We provide a unified framework, applicable to a general family of convex losses and across binary and multiclass settings in the overparameterized regime, to approximately characterize the implicit bias of gradient descent in closed form. Specifically, we show that the implicit bias is approximated (but not exactly equal to) the minimum-norm interpolation in high dimensions, which arises from training on the squared loss. In contrast to prior work which was tailored to exponentially-tailed losses and used the intermediate support-vector-machine formulation, our framework directly builds on the primal-dual analysis of Ji and Telgarsky (2021), allowing us to provide new approximate equivalences for general convex losses through a novel sensitivity analysis. Our framework also recovers existing exact equivalence results for exponentially-tailed losses across binary and multiclass settings. Finally, we provide evidence for the tightness of our techniques, which we use to demonstrate the effect of certain loss functions designed for out-of-distribution problems on the closed-form solution.

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Jonathan N. Lee, Weihao Kong, Aldo Pacchiano, Vidya Muthukumar, Emma Brunskill

In many bandit problems, the maximal reward achievable by a policy is often unknown in advance. We consider the problem of estimating the optimal policy value in the sublinear data regime before the optimal policy is even learnable. We refer to this as $V^*$ estimation. It was recently shown that fast $V^*$ estimation is possible but only in disjoint linear bandits with Gaussian covariates. Whether this is possible for more realistic context distributions has remained an open and important question for tasks such as model selection. In this paper, we first provide lower bounds showing that this general problem is hard. However, under stronger assumptions, we give an algorithm and analysis proving that $\widetilde{\mathcal{O}}(\sqrt{d})$ sublinear estimation of $V^*$ is indeed information-theoretically possible, where $d$ is the dimension. We then present a more practical, computationally efficient algorithm that estimates a problem-dependent upper bound on $V^*$ that holds for general distributions and is tight when the context distribution is Gaussian. We prove our algorithm requires only $\widetilde{\mathcal{O}}(\sqrt{d})$ samples to estimate the upper bound. We use this upper bound and the estimator to obtain novel and improved guarantees for several applications in bandit model selection and testing for treatment effects.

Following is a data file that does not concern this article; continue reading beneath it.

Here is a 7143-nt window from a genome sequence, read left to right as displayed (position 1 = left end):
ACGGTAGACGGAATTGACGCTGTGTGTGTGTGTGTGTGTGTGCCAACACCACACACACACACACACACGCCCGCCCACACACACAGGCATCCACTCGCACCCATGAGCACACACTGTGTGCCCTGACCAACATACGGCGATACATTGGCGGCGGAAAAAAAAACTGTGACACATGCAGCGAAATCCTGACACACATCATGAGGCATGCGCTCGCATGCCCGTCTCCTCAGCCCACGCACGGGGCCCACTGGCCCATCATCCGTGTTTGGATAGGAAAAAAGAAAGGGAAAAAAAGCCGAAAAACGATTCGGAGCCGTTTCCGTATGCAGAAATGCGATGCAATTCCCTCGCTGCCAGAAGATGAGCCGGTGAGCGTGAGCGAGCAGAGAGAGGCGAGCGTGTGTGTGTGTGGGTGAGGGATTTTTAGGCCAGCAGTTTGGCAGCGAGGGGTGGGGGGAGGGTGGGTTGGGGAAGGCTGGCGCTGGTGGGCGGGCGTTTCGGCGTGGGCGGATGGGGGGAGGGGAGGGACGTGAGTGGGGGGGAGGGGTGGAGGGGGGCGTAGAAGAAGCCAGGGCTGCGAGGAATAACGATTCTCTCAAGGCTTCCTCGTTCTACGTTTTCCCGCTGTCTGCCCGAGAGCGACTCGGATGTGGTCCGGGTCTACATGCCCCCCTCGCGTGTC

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Guanghui Wang, Zihao Hu, Vidya Muthukumar, Jacob Abernethy

The classical algorithms for online learning and decision-making have the benefit of achieving the optimal performance guarantees, but suffer from computational complexity limitations when implemented at scale. More recent sophisticated techniques, which we refer to as oracle-efficient methods, address this problem by dispatching to an offline optimization oracle that can search through an exponentially-large (or even infinite) space of decisions and select that which performed the best on any dataset. But despite the benefits of computational feasibility, oracle-efficient algorithms exhibit one major limitation: while performing well in worst-case settings, they do not adapt well to friendly environments. In this paper we consider two such friendly scenarios, (a) "small-loss" problems and (b) IID data. We provide a new framework for designing follow-the-perturbed-leader algorithms that are oracle-efficient and adapt well to the small-loss environment, under a particular condition which we call approximability (which is spiritually related to sufficient conditions provided by Dud\'{i}k et al., [2020]). We identify a series of real-world settings, including online auctions and transductive online classification, for which approximability holds. We also extend the algorithm to an IID data setting and establish a "best-of-both-worlds" bound in the oracle-efficient setting.

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Chi-Heng Lin, Chiraag Kaushik, Eva L. Dyer, Vidya Muthukumar